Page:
HOME DECOR Turning the guest room into the best room
The room was designed with a special visitor in mind.
GUILFORD, Conn. -- When Jennifer Newman created the guest room in her new Guilford home, she imagined her beloved sister-in-law, Lisa, resting there after a long day playing super-aunt to Newman's sons, ages 5 and 6.
"I put in a luxurious tufted chair and ottoman, it's very soft, like cashmina, in a soft blue," says Newman, who with designer Jennifer Walker is putting the finishing touches on the room.
"I put in reading materials, family photos of her and the kids. I put a TV in," Newman says. The room also features an adjoining private bath with blue toille wallpaper that matches the bedroom's decor.
While Newman and her husband, Doug, designed their guest suite with a special visitor in mind, the room's focus on comfort, privacy and convenience can be applied to any space where overnight guests might spend, says Walker, of Walker Interiors in Guilford.
The rooms Walker creates often have luxurious amenities such as separate entrances and private baths. But many of the touches she adds can just as easily be employed for guests who might be bunking on the sleep-sofa or even on a blow-up mattress.
The first step is fairly simple, says Peggy Post, author of "Emily Post's Etiquette" (Harper Collins $39.95). "Make sure there's a comfortable place to sleep."
If the springs or folding mechanism make the sofa bed feel more like a torture rack, add one of the new miracle foam toppers to smooth out the mattress. Always supply clean sheets and pillowcases and extra pillows and blankets of various weights.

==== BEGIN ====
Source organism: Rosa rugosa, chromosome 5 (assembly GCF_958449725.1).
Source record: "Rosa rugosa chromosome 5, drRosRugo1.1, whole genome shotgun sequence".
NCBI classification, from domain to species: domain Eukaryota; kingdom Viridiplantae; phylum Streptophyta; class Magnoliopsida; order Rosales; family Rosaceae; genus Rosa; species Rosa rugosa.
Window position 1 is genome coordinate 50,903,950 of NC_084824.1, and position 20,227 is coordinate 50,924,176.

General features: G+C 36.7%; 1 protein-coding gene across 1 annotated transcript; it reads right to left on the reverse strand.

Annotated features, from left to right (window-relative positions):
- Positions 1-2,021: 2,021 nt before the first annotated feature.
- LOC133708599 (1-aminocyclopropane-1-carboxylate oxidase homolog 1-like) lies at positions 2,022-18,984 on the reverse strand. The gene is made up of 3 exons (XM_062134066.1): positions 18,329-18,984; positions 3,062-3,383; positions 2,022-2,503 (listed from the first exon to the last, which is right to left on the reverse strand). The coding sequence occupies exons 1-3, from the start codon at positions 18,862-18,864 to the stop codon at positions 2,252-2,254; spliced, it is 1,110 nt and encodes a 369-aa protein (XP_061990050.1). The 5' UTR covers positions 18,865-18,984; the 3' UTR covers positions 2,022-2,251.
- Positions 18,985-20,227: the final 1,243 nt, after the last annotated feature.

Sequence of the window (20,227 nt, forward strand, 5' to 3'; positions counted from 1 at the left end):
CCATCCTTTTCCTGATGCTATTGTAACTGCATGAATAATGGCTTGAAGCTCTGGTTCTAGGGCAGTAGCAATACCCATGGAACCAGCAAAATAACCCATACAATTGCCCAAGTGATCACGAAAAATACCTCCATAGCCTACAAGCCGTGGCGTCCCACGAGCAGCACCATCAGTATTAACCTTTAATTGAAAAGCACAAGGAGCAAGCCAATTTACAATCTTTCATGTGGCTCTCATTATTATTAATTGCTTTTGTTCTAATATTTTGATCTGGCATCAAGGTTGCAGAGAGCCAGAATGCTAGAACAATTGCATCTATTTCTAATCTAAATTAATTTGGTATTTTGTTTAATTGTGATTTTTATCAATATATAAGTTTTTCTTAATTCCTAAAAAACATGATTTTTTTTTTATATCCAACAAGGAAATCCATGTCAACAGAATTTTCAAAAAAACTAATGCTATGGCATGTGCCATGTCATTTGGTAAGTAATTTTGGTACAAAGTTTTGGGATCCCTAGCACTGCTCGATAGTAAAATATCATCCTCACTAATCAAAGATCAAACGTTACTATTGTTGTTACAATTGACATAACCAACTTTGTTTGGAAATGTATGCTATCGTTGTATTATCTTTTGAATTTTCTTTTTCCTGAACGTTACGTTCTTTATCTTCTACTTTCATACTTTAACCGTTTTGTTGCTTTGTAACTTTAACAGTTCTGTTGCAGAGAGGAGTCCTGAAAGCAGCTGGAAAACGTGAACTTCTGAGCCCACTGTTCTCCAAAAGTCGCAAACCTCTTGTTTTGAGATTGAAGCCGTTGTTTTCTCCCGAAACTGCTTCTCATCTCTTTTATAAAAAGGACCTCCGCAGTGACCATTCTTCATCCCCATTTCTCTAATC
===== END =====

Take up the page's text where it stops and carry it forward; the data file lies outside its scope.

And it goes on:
Post suggests that a host spend a night in the room before guests arrive to determine whether it is comfortable and what could be done to make it more so.
The guest room should have an alarm clock, a good reading light and space in a closet or dresser where the guest can store clothing. Tissues, a wastebasket, a water bottle or glass and perhaps some hotel-size toiletries are also important.
"I hate going into a house where there is one overhead light in the guest room," Walker says, emphasizing the importance of a reading light. But darkness, at the appropriate time, also is important. Walker says she likes room-darkening shades in the guest room to add to the feeling of security and allow for sleeping late.
Post adds that hosts should explain the home's daily routine, then offer guests the option of sleeping later, going to bed earlier or otherwise making themselves more comfortable.
"You should give them freedom; you don't have to be there on top of them all the time," Post says.
Mike Marti, owner of Merrywood, Conn., a bed and breakfast in Simsbury, said he creates that feeling of welcome and freedom the minute his guests enter the vestibule of his 1939 colonial revival inn.
"The first thing they see is a sign that says, 'Welcome John and Mary' to Merrywood," Marti says. Then, Marti and his wife, Gerlinde, give the guests a tour, encouraging them to make themselves at home in their bedroom and in the inn's public spaces.
Lisa Newman, Jennifer Newman's sister-in-law from Cincinnati, said she loves the welcome she receives at Jennifer and Doug's home.
A native of Fairfield County who recently moved to Ohio, Lisa Newman said she comes back often to monitor the growing up of her nephews, Jacob, 6, and Jared, 5.
But at the end of the day, she loves to snuggle into the guest room chair, which she describes as "this really furry, yummy soft fabric like polar fleece." She likes to settle in with a book, a luxury she only has time to indulge in on vacation.
Jennifer continues the pampering almost until bedtime, when she'll sneak into the guest room and spray the pillows with a lavender or other fresh-scented linen spray.
"I would never do that for myself," Lisa Newman says.